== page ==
•  Central sleep apnea is more strongly associated with atrial fibrillation. During atrial fibrillation, the heart’s two upper chambers (the atria) quiver instead of beating effectively. Blood isn’t pumped completely out of the chambers, so it may pool and clot. If a piece of a blood clot in the atria leaves the heart and becomes lodged in an artery in the brain, a stroke results. About 15 percent of strokes occur in people with atrial fibrillation.

People with coronary artery disease whose blood oxygen is lowered by sleep disordered breathing may be at risk of ventricular arrhythmias and nocturnal sudden death. CPAP treatment may reduce this risk. Sleep disordered breathing, including apnea, may cause coronary artery disease and hypertension.

2.  Adding primary central sleep apnea to the DSM-5.  See 1. above. Point is to separate obstructive and central sleep apnea as the risk factors and outcomes for each are different.

3.  Adding restless leg syndrome to the DSM-5.  According to the DSM web site the rationale is that RLS is a sufficiently common syndrome to merit elevation to an independent category. In national and international studies the prevalence of RLS appears to be between 7-10% of the population, depending upon age and gender.

4.  Including circadian rhythm, delayed sleep phase, advanced sleep phase, irregular sleep wake rhythm and free-running sleep disorders in the DSM-5 as separate subtypes.  The rationale for this proposed change is based on new data indicating not only the differences in clinical characteristics, but also the underlying pathophysiology and in some cases, genetic basis for the different types of circadian rhythm sleep disorders.

To read more about other primary sleep disorders, follow the links below:

Primary Sleep Disorders

307.42 Primary Insomnia307.44 Primary Hypersomnia 347.00 Narcolepsy 327.3x Circadiam Rhythm Sleep Disorder 307.47 Nightmare Disorder

©2010 Circadian Age, Inc. ˜Working Nights”

Posted 7 years, 2 months ago.

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Extra Sleep Improves Performance, Alertness and Mood

According to a new study being presented tomorrow at SLEEP 2010, the 24th annual meeting of the Associated Professional Sleep Societies LLC, getting extra sleep over an extended period of time improves athletic performance, alertness and mood.  In this small study, football player participants extended their sleep for seven to eight weeks during the season, obtaining as much sleep as possible and aiming for a minimum of ten hours of sleep each night.  By substantially increasing their length of sleep, the players decreased daytime sleepiness and fatigue and felt increased vigor towards the end of their season.  For more details click here.  This study supports other research indicating that sleep improves the performance, alertness and mood of shift workers.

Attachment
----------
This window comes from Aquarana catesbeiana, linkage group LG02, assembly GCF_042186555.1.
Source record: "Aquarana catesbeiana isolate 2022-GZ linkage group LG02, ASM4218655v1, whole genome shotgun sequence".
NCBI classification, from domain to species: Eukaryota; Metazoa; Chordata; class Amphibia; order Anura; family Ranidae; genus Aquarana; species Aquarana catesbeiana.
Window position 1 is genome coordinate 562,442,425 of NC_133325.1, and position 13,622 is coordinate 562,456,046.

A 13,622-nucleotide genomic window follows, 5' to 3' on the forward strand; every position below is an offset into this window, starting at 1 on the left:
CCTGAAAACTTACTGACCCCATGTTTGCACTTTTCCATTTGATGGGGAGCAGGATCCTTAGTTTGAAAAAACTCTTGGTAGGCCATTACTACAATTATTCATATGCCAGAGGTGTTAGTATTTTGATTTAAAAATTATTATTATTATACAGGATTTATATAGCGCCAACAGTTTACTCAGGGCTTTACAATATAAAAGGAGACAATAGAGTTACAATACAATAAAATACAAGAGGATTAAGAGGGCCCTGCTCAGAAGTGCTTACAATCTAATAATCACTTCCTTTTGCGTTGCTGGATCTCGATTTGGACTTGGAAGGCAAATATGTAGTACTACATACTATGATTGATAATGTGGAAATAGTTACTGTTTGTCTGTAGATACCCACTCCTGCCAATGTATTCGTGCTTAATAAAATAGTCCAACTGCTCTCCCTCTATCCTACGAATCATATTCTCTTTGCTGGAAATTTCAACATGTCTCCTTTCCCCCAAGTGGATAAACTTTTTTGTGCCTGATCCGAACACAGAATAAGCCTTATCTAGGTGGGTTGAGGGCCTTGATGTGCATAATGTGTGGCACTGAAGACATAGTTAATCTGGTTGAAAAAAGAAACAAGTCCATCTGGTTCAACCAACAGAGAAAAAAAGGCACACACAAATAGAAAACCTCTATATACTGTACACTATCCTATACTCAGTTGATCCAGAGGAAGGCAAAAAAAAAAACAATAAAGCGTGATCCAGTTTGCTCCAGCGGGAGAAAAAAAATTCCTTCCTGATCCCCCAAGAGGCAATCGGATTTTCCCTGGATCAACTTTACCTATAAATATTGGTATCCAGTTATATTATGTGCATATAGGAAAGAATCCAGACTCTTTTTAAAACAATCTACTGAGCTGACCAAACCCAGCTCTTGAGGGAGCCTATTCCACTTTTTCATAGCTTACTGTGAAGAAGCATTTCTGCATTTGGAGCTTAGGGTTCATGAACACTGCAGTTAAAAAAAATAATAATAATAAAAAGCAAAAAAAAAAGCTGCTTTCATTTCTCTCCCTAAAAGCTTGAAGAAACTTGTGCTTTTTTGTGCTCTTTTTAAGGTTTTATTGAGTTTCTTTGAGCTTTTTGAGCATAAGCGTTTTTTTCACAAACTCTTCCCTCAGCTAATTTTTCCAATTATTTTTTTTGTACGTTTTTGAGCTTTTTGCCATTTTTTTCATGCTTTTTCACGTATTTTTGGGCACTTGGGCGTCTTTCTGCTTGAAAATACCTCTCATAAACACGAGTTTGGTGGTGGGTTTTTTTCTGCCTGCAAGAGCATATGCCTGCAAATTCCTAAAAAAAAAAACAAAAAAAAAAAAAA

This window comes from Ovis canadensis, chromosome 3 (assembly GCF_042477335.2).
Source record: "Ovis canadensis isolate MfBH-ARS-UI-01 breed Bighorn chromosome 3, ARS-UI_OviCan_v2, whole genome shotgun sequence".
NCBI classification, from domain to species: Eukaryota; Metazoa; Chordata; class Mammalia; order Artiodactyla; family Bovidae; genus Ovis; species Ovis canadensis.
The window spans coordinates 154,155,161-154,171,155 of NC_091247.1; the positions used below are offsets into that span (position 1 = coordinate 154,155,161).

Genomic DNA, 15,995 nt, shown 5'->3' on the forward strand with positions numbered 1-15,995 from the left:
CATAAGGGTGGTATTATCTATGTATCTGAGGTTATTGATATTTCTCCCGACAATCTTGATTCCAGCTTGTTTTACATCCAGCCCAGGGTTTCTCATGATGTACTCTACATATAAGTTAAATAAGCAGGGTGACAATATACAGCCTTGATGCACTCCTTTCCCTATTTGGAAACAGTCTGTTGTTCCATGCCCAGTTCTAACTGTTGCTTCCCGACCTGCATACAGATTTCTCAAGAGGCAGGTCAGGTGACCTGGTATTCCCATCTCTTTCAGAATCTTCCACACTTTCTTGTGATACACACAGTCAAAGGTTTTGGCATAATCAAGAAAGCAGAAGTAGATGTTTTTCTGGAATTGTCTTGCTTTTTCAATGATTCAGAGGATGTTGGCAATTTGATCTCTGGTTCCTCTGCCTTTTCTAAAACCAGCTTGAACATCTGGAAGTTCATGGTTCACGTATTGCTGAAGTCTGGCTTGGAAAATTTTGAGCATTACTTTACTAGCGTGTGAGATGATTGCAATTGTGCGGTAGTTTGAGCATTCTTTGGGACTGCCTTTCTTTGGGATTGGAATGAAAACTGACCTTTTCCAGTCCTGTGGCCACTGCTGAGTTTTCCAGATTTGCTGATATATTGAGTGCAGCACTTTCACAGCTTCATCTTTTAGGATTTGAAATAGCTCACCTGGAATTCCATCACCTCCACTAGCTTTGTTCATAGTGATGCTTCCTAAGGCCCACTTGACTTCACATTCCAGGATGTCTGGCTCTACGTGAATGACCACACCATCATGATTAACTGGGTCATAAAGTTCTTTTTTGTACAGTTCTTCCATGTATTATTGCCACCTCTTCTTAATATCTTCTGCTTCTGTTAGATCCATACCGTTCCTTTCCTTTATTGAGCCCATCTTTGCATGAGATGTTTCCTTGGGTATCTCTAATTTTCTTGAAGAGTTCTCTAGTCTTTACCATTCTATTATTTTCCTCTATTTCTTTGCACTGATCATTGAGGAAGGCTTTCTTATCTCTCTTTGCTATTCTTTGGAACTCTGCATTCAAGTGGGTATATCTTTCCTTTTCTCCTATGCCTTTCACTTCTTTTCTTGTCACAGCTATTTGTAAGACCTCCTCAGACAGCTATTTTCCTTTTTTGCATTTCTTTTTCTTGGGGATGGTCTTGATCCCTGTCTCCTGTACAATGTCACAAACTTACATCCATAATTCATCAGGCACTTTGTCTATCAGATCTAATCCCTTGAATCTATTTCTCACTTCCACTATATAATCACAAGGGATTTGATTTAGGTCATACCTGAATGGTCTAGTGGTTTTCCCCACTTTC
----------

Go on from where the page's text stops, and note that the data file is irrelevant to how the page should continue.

Posted 7 years, 5 months ago.

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Employee Health and Shift Work Lifestyle Training Leads to a Happier and Healthier Workforce….and to Increased Company Profits!

Is employee morale low at your company? Employee morale is higher when companies provide shift work lifestyle training.  Nearly 60% of employees at companies providing shift work lifestyle training rank their morale as good or excellent compared 35% without shift work training.[i]

Some shift workers are at a greater risk for cardiovascular disease.  Want to save upwards of $6,500 for each of these at-risk employees per year? And, protect your employees from this number one killer!

Workers in shift work operations generate, on average, more health care costs than other workers.  How about reducing overall company health care costs by 17% to 37% by targeting this population and helping them improve their health?[ii] Other cost savings may also be possible, including safety incident and workers’ compensation costs. Worker productivity may increase, possibly even up by 39%.[iii]

In extended 24-hour operations, a well-designed shift schedule or roster is unlikely to provide adequate protection from worker fatigue.  An integrated risk management system incorporates data analysis and training towards an effort of reducing fatigue and reducing a company’s costs, risks, and liabilities.[iv]

Among the shift worker population, 71% of men and 53% of women are overweight, 54% of workers have smoked or currently smoke, only 27.5% workers report having good nutritional practices, and 77% report not exercising regularly. Add to this the sleep deprivation statistics, 27% of shift workers report making mistakes of inattention several times per month, and it’s clear that both shift workers and their employers would benefit from worker health and lifestyle training.[v]  In addition, a fatigue management program would help target the reasons shift workers aren’t always as attentive and productive as day-time workers and help companies and employees develop some initiatives to reduce employee fatigue levels.

Each of the examples above show the overwhelming benefits to a company and its employees when an employee health and shift work lifestyle training program tailored to the company’s needs is implemented……..It’s all in the details, so read on for more information about targeting a program for your operation….. Continue Reading…